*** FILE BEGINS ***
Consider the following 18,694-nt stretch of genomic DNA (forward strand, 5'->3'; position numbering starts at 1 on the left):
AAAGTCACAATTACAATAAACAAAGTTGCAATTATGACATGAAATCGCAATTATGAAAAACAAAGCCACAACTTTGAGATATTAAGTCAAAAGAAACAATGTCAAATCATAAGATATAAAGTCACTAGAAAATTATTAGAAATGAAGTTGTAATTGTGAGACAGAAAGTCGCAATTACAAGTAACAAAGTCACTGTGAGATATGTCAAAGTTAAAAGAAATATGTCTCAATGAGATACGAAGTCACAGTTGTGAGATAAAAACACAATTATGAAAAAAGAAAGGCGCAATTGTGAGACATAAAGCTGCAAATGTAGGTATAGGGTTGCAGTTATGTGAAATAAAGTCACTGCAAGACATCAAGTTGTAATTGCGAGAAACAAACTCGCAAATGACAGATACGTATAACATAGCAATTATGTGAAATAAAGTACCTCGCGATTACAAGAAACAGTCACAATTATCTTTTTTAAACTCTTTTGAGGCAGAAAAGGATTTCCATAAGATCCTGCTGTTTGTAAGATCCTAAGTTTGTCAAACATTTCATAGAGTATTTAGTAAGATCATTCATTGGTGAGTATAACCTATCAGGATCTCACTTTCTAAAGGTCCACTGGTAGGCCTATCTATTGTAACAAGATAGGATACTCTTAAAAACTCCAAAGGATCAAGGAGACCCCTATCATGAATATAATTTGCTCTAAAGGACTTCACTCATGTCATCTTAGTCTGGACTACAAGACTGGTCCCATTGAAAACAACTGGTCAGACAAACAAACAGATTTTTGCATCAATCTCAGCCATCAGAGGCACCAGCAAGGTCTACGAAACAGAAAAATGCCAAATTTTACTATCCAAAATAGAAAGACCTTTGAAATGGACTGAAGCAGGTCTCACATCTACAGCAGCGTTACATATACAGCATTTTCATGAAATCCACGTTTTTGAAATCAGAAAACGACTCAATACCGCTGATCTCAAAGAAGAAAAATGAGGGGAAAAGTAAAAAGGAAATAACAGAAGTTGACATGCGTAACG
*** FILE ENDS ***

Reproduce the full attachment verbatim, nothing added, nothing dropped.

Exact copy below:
Consider the following 18,694-nt stretch of genomic DNA (forward strand, 5'->3'; position numbering starts at 1 on the left):
AAAGTCACAATTACAATAAACAAAGTTGCAATTATGACATGAAATCGCAATTATGAAAAACAAAGCCACAACTTTGAGATATTAAGTCAAAAGAAACAATGTCAAATCATAAGATATAAAGTCACTAGAAAATTATTAGAAATGAAGTTGTAATTGTGAGACAGAAAGTCGCAATTACAAGTAACAAAGTCACTGTGAGATATGTCAAAGTTAAAAGAAATATGTCTCAATGAGATACGAAGTCACAGTTGTGAGATAAAAACACAATTATGAAAAAAGAAAGGCGCAATTGTGAGACATAAAGCTGCAAATGTAGGTATAGGGTTGCAGTTATGTGAAATAAAGTCACTGCAAGACATCAAGTTGTAATTGCGAGAAACAAACTCGCAAATGACAGATACGTATAACATAGCAATTATGTGAAATAAAGTACCTCGCGATTACAAGAAACAGTCACAATTATCTTTTTTAAACTCTTTTGAGGCAGAAAAGGATTTCCATAAGATCCTGCTGTTTGTAAGATCCTAAGTTTGTCAAACATTTCATAGAGTATTTAGTAAGATCATTCATTGGTGAGTATAACCTATCAGGATCTCACTTTCTAAAGGTCCACTGGTAGGCCTATCTATTGTAACAAGATAGGATACTCTTAAAAACTCCAAAGGATCAAGGAGACCCCTATCATGAATATAATTTGCTCTAAAGGACTTCACTCATGTCATCTTAGTCTGGACTACAAGACTGGTCCCATTGAAAACAACTGGTCAGACAAACAAACAGATTTTTGCATCAATCTCAGCCATCAGAGGCACCAGCAAGGTCTACGAAACAGAAAAATGCCAAATTTTACTATCCAAAATAGAAAGACCTTTGAAATGGACTGAAGCAGGTCTCACATCTACAGCAGCGTTACATATACAGCATTTTCATGAAATCCACGTTTTTGAAATCAGAAAACGACTCAATACCGCTGATCTCAAAGAAGAAAAATGAGGGGAAAAGTAAAAAGGAAATAACAGAAGTTGACATGCGTAACG